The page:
Remove Your Lawn Safely and Organically
You can remove your lawn and replace it with California native plants without breaking your back digging and hauling the sod to the dump. There is a simpler method called sheet composting that is safe and organic. The helpful bacteria and organisms in the soil under the turf have been long destroyed due to the use of chemical fertilizers and weed-killers and sheet composting restores the ecology of the soil. Sheet composting smothers the grass and kills it by depriving it of oxygen and sunlight. The dead grass can then be composted in-situ by covering it with brown (carbon-rich) and green (nitrogen-rich) matter. In as little as 6 months your soil will be nutrient-rich and teaming with earthworms and other healthy organisms.
Read the section at the bottom of this page for conditions when sheet composting would not be a suitable technique for lawn removal.
Continue reading here to understand the sheet composting method:
- If you have 5 gallon or larger-sized plants to put in the ground where the turf is replaced, plant these in the ground first before going on to the next step. Click here for details on how to plant natives.
- Mow your lawn as low as possible, and throw the grass clippings back on the grass.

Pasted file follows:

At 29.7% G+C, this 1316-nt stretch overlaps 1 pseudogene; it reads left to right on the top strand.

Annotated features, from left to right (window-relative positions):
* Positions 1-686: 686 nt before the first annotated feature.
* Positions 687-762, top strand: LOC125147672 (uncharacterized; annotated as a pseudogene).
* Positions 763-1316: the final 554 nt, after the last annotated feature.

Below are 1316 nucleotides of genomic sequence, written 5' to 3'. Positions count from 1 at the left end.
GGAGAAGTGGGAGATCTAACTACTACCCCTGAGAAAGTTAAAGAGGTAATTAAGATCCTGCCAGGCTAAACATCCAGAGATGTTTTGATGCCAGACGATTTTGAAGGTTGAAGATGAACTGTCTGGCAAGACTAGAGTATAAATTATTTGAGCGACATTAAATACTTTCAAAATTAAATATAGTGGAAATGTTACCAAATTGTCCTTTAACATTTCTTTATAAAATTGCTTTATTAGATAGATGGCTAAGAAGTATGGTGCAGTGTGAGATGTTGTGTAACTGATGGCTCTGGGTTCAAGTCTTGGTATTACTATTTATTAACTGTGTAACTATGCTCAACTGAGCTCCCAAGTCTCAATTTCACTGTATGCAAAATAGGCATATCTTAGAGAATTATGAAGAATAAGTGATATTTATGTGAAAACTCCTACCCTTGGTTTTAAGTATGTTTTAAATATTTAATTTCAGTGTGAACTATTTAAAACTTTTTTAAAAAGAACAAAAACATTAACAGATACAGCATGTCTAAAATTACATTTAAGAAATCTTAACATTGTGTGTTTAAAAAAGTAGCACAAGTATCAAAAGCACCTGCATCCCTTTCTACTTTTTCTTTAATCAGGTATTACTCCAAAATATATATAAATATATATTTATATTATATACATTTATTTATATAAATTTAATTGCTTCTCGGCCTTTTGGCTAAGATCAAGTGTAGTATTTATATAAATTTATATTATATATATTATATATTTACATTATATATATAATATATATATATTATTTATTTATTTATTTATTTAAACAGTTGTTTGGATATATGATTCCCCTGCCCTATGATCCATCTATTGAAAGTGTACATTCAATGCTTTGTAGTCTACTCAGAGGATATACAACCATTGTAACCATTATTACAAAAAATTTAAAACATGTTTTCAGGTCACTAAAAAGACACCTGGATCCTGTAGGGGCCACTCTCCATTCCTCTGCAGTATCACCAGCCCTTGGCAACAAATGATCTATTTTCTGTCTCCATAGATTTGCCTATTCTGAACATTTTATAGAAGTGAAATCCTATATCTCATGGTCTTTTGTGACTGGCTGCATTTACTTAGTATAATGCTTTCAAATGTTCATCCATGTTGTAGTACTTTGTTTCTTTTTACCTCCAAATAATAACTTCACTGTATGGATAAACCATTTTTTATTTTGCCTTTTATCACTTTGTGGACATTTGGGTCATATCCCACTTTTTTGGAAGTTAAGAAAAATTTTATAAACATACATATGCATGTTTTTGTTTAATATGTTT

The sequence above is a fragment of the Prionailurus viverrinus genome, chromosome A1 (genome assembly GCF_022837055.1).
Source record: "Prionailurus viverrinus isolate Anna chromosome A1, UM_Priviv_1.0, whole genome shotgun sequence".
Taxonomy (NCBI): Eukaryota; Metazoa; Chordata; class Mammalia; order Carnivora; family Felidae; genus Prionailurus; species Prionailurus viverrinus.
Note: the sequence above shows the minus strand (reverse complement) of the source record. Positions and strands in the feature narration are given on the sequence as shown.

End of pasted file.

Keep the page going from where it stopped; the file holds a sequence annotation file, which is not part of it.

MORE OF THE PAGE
Notes: The more organic matter you provide, the easier the composting process, and the healthier your soil when you are done. Re-use the cut grass to quicken the decaying process since grass is a good source of nitrogen and potassium.
- If you have a sidewalk or walkway next to the grass, cut out a 6” strip of grass all along the walkway. Keep these strips to raise the level during planting. Removing the strips creates a slight slope away from the walkway and this will ensure that the compost and mulch do not easily blow over.
- Wet down the remaining grass. Moisture is essential to the composting process.
- Optional: Spread about 1” of chicken manure, taking care to ensure that the manure is at least 2 feet from the base of the new plants. The manure can burn your plant roots if applied directly, so keep the roots safe and the manure away. You will need about a 1/4 of a cubic yard (or 6.75 cubic feet) of manure to cover 100 sq feet to a 1" depth.
You can get free manure if you live near a farm or if you live near riding stables. Or you can always purchase sterilized poultry manure at your local garden supply store.
Notes: You can substitute the chicken manure for a different type of manure or material such as alfalfa, also high in nitrogen. But note that in addition to nitrogen, manure also provides phosphorous, potassium, and other nutrients. Manure also improves the soil structure and it’s water-holding capacity. But manure is high in salt content and raises the pH of the soil making it more acidic, so do not over-apply. Poultry manure is highest in nitrogen, releases 90% of its nitrogen in the first year, and contains the fewest weed seeds, which is why we recommend it. If you have access to fresh chicken manure then you must compost it first or let it age so you don’t burn your young plants with the excess amount of nitrogen contained in fresh poultry manure.